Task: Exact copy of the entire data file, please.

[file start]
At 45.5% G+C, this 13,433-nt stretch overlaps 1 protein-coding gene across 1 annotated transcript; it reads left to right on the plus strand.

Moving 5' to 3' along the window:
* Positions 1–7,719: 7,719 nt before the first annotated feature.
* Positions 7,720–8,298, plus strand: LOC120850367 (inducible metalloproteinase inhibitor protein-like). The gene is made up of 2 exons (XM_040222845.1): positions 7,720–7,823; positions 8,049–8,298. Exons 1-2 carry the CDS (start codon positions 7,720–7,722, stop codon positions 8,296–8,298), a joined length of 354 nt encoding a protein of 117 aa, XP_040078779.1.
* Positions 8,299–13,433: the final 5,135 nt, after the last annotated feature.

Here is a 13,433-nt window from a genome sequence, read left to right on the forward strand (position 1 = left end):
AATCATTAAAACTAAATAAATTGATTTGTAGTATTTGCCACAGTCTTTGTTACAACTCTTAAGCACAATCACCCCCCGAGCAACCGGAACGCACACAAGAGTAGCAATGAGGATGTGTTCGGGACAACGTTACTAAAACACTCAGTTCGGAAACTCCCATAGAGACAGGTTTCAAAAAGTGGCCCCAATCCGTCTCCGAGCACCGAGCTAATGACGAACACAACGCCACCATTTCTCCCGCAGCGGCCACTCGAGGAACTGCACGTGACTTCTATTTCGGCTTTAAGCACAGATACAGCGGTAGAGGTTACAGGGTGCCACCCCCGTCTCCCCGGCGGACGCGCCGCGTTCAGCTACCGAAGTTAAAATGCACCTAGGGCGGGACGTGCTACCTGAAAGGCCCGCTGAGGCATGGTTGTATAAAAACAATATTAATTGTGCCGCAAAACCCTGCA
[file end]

At 45.5% G+C, this 13,433-nt stretch overlaps 1 protein-coding gene across 1 annotated transcript; it reads left to right on the plus strand.

Moving 5' to 3' along the window:
* Positions 1–7,719: 7,719 nt before the first annotated feature.
* Positions 7,720–8,298, plus strand: LOC120850367 (inducible metalloproteinase inhibitor protein-like). The gene is made up of 2 exons (XM_040222845.1): positions 7,720–7,823; positions 8,049–8,298. Exons 1-2 carry the CDS (start codon positions 7,720–7,722, stop codon positions 8,296–8,298), a joined length of 354 nt encoding a protein of 117 aa, XP_040078779.1.
* Positions 8,299–13,433: the final 5,135 nt, after the last annotated feature.

Here is a 13,433-nt window from a genome sequence, read left to right on the forward strand (position 1 = left end):
AATCATTAAAACTAAATAAATTGATTTGTAGTATTTGCCACAGTCTTTGTTACAACTCTTAAGCACAATCACCCCCCGAGCAACCGGAACGCACACAAGAGTAGCAATGAGGATGTGTTCGGGACAACGTTACTAAAACACTCAGTTCGGAAACTCCCATAGAGACAGGTTTCAAAAAGTGGCCCCAATCCGTCTCCGAGCACCGAGCTAATGACGAACACAACGCCACCATTTCTCCCGCAGCGGCCACTCGAGGAACTGCACGTGACTTCTATTTCGGCTTTAAGCACAGATACAGCGGTAGAGGTTACAGGGTGCCACCCCCGTCTCCCCGGCGGACGCGCCGCGTTCAGCTACCGAAGTTAAAATGCACCTAGGGCGGGACGTGCTACCTGAAAGGCCCGCTGAGGCATGGTTGTATAAAAACAATATTAATTGTGCCGCAAAACCCTGCA